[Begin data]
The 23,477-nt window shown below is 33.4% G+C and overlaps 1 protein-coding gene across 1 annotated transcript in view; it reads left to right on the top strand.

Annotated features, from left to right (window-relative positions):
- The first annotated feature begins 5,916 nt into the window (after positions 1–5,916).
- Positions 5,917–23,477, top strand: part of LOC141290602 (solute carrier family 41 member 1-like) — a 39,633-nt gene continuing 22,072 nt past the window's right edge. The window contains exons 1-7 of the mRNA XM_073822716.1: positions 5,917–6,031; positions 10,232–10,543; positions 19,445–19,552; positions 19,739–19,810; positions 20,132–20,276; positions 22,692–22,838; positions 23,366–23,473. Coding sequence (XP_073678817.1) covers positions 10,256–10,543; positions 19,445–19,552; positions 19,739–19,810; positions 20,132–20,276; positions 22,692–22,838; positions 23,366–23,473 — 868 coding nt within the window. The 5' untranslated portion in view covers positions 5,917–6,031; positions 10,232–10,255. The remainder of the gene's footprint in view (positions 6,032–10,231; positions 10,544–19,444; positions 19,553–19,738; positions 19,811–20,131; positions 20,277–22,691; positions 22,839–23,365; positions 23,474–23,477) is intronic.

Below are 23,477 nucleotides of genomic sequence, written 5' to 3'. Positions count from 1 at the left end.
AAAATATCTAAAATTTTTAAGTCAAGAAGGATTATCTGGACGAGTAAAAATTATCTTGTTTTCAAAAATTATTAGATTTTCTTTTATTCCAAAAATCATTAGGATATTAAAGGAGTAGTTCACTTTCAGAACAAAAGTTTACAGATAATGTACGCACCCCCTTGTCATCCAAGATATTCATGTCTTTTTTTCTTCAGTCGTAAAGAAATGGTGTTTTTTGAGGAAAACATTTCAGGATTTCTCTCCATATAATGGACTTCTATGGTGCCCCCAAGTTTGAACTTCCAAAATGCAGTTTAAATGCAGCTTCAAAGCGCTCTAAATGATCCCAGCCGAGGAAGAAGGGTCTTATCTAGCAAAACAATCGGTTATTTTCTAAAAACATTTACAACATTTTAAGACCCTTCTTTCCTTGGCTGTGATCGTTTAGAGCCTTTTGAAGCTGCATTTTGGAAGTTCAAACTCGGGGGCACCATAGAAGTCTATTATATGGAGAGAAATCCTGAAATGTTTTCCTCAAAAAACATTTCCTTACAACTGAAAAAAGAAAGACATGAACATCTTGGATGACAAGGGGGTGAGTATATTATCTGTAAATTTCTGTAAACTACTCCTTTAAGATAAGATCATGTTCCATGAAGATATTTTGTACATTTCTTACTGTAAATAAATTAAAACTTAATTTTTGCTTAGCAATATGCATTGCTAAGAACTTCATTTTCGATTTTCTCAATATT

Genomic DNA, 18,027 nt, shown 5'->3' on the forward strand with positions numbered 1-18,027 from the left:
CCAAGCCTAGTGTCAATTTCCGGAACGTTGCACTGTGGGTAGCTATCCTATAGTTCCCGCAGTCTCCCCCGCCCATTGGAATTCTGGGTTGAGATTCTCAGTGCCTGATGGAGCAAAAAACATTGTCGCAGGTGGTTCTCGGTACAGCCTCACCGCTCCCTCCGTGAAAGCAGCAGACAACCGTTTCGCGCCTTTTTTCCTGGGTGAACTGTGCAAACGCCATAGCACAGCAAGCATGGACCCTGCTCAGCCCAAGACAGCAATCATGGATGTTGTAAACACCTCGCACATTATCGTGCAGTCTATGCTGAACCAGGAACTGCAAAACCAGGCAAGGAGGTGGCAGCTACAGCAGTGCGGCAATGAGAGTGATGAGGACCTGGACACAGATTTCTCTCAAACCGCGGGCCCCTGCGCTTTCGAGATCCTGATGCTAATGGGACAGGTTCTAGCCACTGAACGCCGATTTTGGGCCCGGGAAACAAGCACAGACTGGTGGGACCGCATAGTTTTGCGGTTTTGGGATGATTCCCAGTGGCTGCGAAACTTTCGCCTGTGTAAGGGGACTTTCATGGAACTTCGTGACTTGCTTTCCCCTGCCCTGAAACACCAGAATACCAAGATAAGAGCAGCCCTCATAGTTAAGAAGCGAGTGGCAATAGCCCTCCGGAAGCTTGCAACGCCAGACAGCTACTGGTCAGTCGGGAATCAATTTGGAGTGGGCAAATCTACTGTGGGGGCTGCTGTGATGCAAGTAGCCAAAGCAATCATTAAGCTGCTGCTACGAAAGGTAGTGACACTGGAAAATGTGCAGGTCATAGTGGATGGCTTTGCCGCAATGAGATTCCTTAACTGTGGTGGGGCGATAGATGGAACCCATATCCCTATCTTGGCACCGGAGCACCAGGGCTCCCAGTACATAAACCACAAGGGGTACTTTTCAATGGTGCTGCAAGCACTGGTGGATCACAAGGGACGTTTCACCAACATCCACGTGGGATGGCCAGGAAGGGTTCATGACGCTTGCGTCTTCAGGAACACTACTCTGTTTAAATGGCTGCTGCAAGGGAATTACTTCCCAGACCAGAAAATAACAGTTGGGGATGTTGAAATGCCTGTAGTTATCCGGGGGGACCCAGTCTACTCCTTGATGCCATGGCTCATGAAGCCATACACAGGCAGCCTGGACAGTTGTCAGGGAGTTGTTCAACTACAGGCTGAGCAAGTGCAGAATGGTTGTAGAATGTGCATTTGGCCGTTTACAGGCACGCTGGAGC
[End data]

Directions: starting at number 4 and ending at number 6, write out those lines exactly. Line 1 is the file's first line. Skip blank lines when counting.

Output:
- Positions 5,917–23,477, top strand: part of LOC141290602 (solute carrier family 41 member 1-like) — a 39,633-nt gene continuing 22,072 nt past the window's right edge. The window contains exons 1-7 of the mRNA XM_073822716.1: positions 5,917–6,031; positions 10,232–10,543; positions 19,445–19,552; positions 19,739–19,810; positions 20,132–20,276; positions 22,692–22,838; positions 23,366–23,473. Coding sequence (XP_073678817.1) covers positions 10,256–10,543; positions 19,445–19,552; positions 19,739–19,810; positions 20,132–20,276; positions 22,692–22,838; positions 23,366–23,473 — 868 coding nt within the window. The 5' untranslated portion in view covers positions 5,917–6,031; positions 10,232–10,255. The remainder of the gene's footprint in view (positions 6,032–10,231; positions 10,544–19,444; positions 19,553–19,738; positions 19,811–20,131; positions 20,277–22,691; positions 22,839–23,365; positions 23,474–23,477) is intronic.

Below are 23,477 nucleotides of genomic sequence, written 5' to 3'. Positions count from 1 at the left end.
AAAATATCTAAAATTTTTAAGTCAAGAAGGATTATCTGGACGAGTAAAAATTATCTTGTTTTCAAAAATTATTAGATTTTCTTTTATTCCAAAAATCATTAGGATATTAAAGGAGTAGTTCACTTTCAGAACAAAAGTTTACAGATAATGTACGCACCCCCTTGTCATCCAAGATATTCATGTCTTTTTTTCTTCAGTCGTAAAGAAATGGTGTTTTTTGAGGAAAACATTTCAGGATTTCTCTCCATATAATGGACTTCTATGGTGCCCCCAAGTTTGAACTTCCAAAATGCAGTTTAAATGCAGCTTCAAAGCGCTCTAAATGATCCCAGCCGAGGAAGAAGGGTCTTATCTAGCAAAACAATCGGTTATTTTCTAAAAACATTTACAACATTTTAAGACCCTTCTTTCCTTGGCTGTGATCGTTTAGAGCCTTTTGAAGCTGCATTTTGGAAGTTCAAACTCGGGGGCACCATAGAAGTCTATTATATGGAGAGAAATCCTGAAATGTTTTCCTCAAAAAACATTTCCTTACAACTGAAAAAAGAAAGACATGAACATCTTGGATGACAAGGGGGTGAGTATATTATCTGTAAATTTCTGTAAACTACTCCTTTAAGATAAGATCATGTTCCATGAAGATATTTTGTACATTTCTTACTGTAAATAAATTAAAACTTAATTTTTGCTTAGCAATATGCATTGCTAAGAACTTCATTTTCGATTTTCTCAATATT